The Arizona foster care tuition waiver, a bill signed into law by former Gov. Jan Brewer in 2013, helps Arizona’s foster youth earn a college degree by offering free tuition. But getting students into college is just part of the goal. The current national graduation rate for foster youth falls below 5 percent.

A grant from the Nina Mason Pulliam Charitable Trust will launch a new program that aims to increase the success rate for foster youth in Arizona. Download Full Image

Bridging Success, piloted by the Arizona State University College of Public Service and Community Solutions, is designed to connect current and prospective students with resources so that foster care youth can both pursue and finish their college education.

Cynthia Lietz, associate dean of the College of Public Service and Community Solutions and principal investigator on the grant notes that while the program is administered through the college, it supports former foster youth in all programs at ASU. Lietz says that the program fits with the college’s model of collaboration to solve community challenges.

“Increasing graduation rates is a challenge that we can solve by putting the right support systems in place,” says Lietz. “We are not only providing these talented young people the chance to pursue an education, but the opportunity to reach for larger goals.”

“When I had the opportunity to come to ASU, I didn’t know what to do,” says Raymundo Cruz, an undergraduate student in the W. P. Carey School of Business and a Nina Scholar. “It can be overwhelming, and a resource like this helps put you in the right direction.”

The Bridging Success program will reach out to community members and organizations to raise awareness about the tuition waiver and support services available at ASU for former foster care youth. Working closely with ASU’s University Academic Success Programs, ASU admissions, financial aid and scholarships, housing and counseling services, the program will provide a network of services available to former foster care youth, and help staff and faculty understand the needs of youth who have been in foster care. Information and guidance will also be available to assist in streamlining the application process and ease the transition into the ASU community.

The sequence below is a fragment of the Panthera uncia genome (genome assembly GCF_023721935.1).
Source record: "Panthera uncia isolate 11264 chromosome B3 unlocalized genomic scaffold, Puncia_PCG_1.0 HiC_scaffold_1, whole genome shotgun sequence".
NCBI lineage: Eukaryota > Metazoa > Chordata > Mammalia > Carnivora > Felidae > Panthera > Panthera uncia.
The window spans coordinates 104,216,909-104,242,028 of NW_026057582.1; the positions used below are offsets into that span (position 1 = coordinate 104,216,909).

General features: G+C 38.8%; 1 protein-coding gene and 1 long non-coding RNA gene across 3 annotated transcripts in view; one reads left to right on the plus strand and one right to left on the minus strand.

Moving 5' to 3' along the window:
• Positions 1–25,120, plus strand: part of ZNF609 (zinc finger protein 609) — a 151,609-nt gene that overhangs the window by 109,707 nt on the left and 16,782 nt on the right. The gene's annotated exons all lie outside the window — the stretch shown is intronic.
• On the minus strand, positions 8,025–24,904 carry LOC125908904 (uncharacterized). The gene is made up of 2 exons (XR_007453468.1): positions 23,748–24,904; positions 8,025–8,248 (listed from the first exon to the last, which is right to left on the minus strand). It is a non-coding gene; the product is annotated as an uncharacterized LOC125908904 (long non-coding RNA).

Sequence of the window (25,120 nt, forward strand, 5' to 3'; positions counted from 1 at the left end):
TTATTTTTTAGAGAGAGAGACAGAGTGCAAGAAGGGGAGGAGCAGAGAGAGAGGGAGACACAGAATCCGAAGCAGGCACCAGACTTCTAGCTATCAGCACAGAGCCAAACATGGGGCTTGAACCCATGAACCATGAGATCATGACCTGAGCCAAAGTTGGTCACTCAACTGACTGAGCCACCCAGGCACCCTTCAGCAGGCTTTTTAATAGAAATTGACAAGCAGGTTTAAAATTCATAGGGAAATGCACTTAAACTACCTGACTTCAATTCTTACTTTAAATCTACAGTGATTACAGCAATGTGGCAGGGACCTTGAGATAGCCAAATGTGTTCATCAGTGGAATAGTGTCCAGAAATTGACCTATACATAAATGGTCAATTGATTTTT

“I am so excited to see this take off,” says Cruz. “Once you are here, you realize that you can do whatever you want to do with your career.”

“The partnerships we are developing with units across ASU are a critical component of the Bridging Success program. By working together, we can reduce the barriers that can challenge youth who wish to pursue an ASU degree and get them connected to resources that will support them – from the first day of classes to graduation day. Bridging Success provides an opportunity for all of us to demonstrate that we are fully committed to improving the success outcomes for youth who have been in foster care,” says Jeanne Hanrahan, liaison, University Academic Success Programs Administration.

In an effort to increase retention rates for foster youth alumni enrolled at ASU, the program will provide ongoing support from a program coordinator and several master’s-level interns from the School of Social Work. Educational workshops and social events will be hosted throughout the semester, as well as a graduation celebration ceremony at the end of the semester.

Program staff will work closely with Bridging Success at Maricopa Community Colleges, a parallel program also funded by the Pulliam Charitable Trust, to increase recruitment efforts, assist students interested in transferring to ASU and work collaboratively with a joint community advisory council.

The Nina Mason Pulliam Charitable Trust was established after the 1997 death of Nina Mason Pulliam to support the causes she loved in her home states of Arizona and Indiana. For more information, visit the trust’s website at

Heather Beshears

director marketing and communications, College of Public Service and Community Solutions